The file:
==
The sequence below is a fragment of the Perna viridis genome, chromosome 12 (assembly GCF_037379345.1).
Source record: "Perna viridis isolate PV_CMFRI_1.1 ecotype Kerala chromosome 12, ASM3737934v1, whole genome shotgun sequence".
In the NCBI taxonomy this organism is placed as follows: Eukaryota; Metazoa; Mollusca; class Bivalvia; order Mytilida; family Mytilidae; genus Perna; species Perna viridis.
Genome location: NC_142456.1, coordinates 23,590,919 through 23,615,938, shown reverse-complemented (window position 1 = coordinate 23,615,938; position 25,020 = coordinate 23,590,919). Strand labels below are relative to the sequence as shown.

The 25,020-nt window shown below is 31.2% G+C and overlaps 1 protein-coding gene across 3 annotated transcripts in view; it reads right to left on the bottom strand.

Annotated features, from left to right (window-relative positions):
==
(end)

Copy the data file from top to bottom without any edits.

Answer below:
The sequence below is a fragment of the Perna viridis genome, chromosome 12 (assembly GCF_037379345.1).
Source record: "Perna viridis isolate PV_CMFRI_1.1 ecotype Kerala chromosome 12, ASM3737934v1, whole genome shotgun sequence".
In the NCBI taxonomy this organism is placed as follows: Eukaryota; Metazoa; Mollusca; class Bivalvia; order Mytilida; family Mytilidae; genus Perna; species Perna viridis.
Genome location: NC_142456.1, coordinates 23,590,919 through 23,615,938, shown reverse-complemented (window position 1 = coordinate 23,615,938; position 25,020 = coordinate 23,590,919). Strand labels below are relative to the sequence as shown.

The 25,020-nt window shown below is 31.2% G+C and overlaps 1 protein-coding gene across 3 annotated transcripts in view; it reads right to left on the bottom strand.

Annotated features, from left to right (window-relative positions):